Wednesday, January 11, 2012

The Winchester Farmer's Market

Today I stopped by one of my favorite places in Memphis, the Winchester Farmer’s Market, to pick up some more organic coconut milk for the saturated fat experiment that I started recently. The massive Hickory Hill store is located in a former Schnuck’s grocery location at Winchester and Kirby Parkway across the street from the World Overcomers megachurch and its giant, notoriously garish rendition of the Statue of Liberty holding up a giant cross.

As I mentioned in my post on Big Daddy's Pawn Shop, the Hickory Hill area has seen a lot of interesting reuse of its former big-box retailers. The Winchester Farmer’s Market isn’t an actual farmer’s market. It is a huge ethnic grocery store. When you enter the store, you walk through a tremendous produce section with every type of fruit and vegetable you can imagine, plus some of them that you have probably never seen before.

 There are signs at the store's entrance prohibiting photography, so I had to do guerrilla photography while pretending to text with my phone. 

The rest of the store is roughly divided in the middle with Hispanic foods on the eastern side and Asian foods to the west. If you like to cook traditional foods from other parts of the world, the store is an invaluable resource. I can easily spend an hour browsing the products on display even when I’m not shopping for anything specific.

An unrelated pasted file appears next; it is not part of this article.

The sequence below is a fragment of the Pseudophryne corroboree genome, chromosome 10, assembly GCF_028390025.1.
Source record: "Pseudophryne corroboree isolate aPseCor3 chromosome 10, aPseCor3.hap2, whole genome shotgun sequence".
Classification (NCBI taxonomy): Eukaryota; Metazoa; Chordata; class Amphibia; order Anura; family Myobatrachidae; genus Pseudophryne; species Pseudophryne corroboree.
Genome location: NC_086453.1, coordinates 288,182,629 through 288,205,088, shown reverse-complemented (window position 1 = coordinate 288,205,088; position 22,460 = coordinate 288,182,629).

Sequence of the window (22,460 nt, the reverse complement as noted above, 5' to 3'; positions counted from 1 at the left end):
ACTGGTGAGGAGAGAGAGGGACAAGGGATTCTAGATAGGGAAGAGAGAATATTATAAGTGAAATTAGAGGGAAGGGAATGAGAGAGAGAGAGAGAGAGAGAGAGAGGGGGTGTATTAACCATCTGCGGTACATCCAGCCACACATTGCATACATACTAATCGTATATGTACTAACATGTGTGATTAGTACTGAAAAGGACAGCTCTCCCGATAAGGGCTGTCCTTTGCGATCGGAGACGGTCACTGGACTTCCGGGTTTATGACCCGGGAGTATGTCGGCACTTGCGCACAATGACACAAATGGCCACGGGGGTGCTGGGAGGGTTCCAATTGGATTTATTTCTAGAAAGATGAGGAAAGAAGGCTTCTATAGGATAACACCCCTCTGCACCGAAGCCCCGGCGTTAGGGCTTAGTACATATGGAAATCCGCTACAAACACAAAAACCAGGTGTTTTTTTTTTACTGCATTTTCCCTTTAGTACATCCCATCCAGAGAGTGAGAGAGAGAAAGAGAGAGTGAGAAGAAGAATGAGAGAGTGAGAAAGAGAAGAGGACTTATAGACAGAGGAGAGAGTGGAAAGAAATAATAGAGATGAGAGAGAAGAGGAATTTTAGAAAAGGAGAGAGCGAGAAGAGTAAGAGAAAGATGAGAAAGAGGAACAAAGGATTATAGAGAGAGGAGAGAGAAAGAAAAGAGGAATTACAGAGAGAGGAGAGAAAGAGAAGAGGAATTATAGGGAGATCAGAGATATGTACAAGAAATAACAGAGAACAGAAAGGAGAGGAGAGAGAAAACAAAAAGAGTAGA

The Hispanic section includes an entire aisle of nothing but hot sauces, salsas and dried pepper.

This is the rice aisle in the Asian section.

The butcher department is along the back wall and it specializes in the art of real butchering, as in breaking down whole animal carcasses into all their edible components. People in the modern-day United States tend to have a squeamish disconnect from the meat they consume, and an unhealthy obsession with bland, flavorless cuts of meat like chicken breasts and beef fillets. But around the world, including soul food here, “eat the entire animal" is an integral, universal element of healthy cultural food traditions. That being said, even as someone who cooks at home with heart, liver, kidney and tongue, I’ll pass on the bull testicles. But if you have a recipe that calls for them, or just about any other part of any livestock, the Winchester Farmer’s Market has you covered.

The selection of beef cuts includes, from left;, brains, testicles, tendon and tongue. 

 The pig and cow heads are all piled together in one cooler, so you may have to dig a little to find the variety you need.

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